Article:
Domestic water hardness linked to eczema risk in children

Domestic water hardness linked to eczema risk in children

High levels of water hardness in the home may be linked to the development of eczema early in life, according to a new study led by King's College London. [More]
UA researchers one step closer to preventing asthma in children

UA researchers one step closer to preventing asthma in children

Efforts to improve the health of children at increased risk for asthma will receive a major boost with the launch of a new University of Arizona Health Sciences-led, federally funded national clinical study. For Fernando D. Martinez, MD, and his colleagues at the UA Asthma and Airway Disease Research Center, this study follows 30 years of research to prevent and cure this chronic disease. [More]
Study shows canine AD shares significant features of human version

Study shows canine AD shares significant features of human version

Atopic dermatitis (AD), a chronic inflammatory skin condition and the most common form of eczema, is estimated to afflict as much as 10 percent of the U.S. population, and is much more common now than it was 50 years ago. Veterinary clinical estimates also show that approximately 10 percent of dogs have atopic dermatitis. [More]
Southampton researchers link birth season epigenetic DNA marks to allergic disease

Southampton researchers link birth season epigenetic DNA marks to allergic disease

Researchers at the University of Southampton have discovered specific markers on DNA that link the season of birth to risk of allergy in later life. [More]
Research shows probiotic B. longum KACC 91563 has ability to reduce effects of food allergies

Research shows probiotic B. longum KACC 91563 has ability to reduce effects of food allergies

Lactobacillus might sound familiar when the topic of probiotics comes up, but they are only one of many types of bacteria that have proven health benefits. [More]
Study assesses health problems related to food hypersensitivity

Study assesses health problems related to food hypersensitivity

A study by researchers at the University of Southampton and Southampton General Hospital, is the first to assess the prevalence of two different types of food hypersensitivity and the risk factors associated with them. [More]
Romosozumab for postmenopausal women with osteoporosis meets co-primary endpoints in Phase 3 study

Romosozumab for postmenopausal women with osteoporosis meets co-primary endpoints in Phase 3 study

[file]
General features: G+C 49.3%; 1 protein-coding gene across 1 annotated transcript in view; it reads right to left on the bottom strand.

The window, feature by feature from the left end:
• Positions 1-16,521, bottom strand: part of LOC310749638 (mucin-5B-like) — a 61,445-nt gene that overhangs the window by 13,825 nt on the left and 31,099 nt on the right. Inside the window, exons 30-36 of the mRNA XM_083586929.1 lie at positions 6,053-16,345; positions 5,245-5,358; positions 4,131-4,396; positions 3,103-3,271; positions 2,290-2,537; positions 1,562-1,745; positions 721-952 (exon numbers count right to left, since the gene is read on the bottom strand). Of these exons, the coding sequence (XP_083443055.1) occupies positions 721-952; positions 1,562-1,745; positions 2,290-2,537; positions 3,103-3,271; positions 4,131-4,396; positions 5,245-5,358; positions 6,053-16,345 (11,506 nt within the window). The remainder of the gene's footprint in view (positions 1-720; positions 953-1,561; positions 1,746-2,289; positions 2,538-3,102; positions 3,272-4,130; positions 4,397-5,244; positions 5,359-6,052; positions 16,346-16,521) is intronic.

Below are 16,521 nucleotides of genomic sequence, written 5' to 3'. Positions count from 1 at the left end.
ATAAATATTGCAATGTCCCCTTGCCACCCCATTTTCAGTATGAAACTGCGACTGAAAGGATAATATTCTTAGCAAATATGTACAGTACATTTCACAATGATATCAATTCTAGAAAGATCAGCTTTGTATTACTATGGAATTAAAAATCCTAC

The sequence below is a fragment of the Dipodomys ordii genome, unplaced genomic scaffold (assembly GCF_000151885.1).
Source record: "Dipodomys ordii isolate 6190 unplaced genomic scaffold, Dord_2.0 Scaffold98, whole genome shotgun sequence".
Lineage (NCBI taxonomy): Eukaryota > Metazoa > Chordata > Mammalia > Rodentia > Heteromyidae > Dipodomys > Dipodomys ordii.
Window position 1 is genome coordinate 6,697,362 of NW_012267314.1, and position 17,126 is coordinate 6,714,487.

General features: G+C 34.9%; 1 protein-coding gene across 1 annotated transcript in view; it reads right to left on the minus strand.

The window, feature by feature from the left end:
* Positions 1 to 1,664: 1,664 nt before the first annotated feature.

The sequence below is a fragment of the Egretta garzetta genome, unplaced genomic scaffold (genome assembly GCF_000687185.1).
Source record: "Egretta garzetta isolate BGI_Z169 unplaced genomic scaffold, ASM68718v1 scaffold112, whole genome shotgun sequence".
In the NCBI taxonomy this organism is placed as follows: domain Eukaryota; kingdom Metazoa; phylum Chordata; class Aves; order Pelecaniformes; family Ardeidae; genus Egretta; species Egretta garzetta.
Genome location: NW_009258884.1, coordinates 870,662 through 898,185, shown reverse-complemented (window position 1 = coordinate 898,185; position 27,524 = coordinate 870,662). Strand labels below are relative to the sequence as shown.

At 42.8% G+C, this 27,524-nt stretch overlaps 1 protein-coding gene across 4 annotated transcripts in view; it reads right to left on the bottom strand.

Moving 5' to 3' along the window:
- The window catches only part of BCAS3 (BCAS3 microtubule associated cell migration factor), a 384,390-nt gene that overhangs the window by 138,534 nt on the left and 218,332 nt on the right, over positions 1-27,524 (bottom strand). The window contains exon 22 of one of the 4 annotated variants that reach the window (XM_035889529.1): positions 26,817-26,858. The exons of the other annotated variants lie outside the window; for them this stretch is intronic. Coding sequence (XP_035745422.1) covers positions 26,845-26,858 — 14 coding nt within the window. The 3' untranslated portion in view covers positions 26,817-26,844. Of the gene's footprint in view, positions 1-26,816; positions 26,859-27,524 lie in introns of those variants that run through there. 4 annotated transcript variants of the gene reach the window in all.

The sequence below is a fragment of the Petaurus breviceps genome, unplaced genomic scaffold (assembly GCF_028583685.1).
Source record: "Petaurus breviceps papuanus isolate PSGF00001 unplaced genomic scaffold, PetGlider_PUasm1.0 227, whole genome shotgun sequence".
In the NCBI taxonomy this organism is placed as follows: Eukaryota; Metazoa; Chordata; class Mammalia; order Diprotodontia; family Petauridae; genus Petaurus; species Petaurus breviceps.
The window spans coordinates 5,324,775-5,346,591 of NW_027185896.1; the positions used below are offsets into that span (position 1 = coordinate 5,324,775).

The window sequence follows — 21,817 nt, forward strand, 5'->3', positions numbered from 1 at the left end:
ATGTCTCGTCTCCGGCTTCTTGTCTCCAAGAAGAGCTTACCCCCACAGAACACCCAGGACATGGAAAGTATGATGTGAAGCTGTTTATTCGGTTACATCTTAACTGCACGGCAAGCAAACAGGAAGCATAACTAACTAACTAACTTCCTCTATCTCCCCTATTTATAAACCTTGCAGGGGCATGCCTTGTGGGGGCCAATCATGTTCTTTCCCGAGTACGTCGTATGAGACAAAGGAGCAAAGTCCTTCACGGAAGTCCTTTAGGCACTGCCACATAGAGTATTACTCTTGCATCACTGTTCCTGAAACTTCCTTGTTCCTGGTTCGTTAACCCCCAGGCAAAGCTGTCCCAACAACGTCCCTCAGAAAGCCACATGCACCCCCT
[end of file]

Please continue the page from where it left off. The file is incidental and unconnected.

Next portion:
Amgen and UCB today announced top-line results from the Phase 3 placebo-controlled FRActure study in postmenopausal woMen with ostEoporosis (FRAME). [More]
Organic meat and milk contain more beneficial omega-3 fatty acids than conventional

Organic meat and milk contain more beneficial omega-3 fatty acids than conventional

In the largest study of its kind, an international team of experts led by Newcastle University, UK, has shown that both organic milk and meat contain around 50% more beneficial omega-3 fatty acids than conventionally produced products. [More]
Study: Many school children avoid basic foods due to perceived hypersensitivity

Study: Many school children avoid basic foods due to perceived hypersensitivity

A study on hypersensitivity to the basic foods milk, egg, fish and wheat among young school children showed that reported food hypersensitivity was eight times more common than allergies confirmed by allergy tests. This according to a new dissertation at UmeƄ University. [More]
Amgen announces approval of cholesterol-lowering medication Repatha (evolocumab) Injection in Japan

Amgen announces approval of cholesterol-lowering medication Repatha (evolocumab) Injection in Japan

Amgen today announced that the Japanese Ministry of Health, Labour and Welfare has approved the cholesterol-lowering medication Repatha (evolocumab) Injection, the first proprotein convertase subtilisin/kexin type 9 (PCSK9) inhibitor to be approved in Japan. [More]
Toxins in staphylococcus bacteria can help cancer cells gain control over healthy cells

Toxins in staphylococcus bacteria can help cancer cells gain control over healthy cells

Our skin is covered in millions of bacteria and most of them help keep us healthy. However, for patients with lymphoma, it may be a rather different story, as new research from the University of Copenhagen shows that toxins in the staphylococcus bacteria help cancer cells gain control over healthy cells. [More]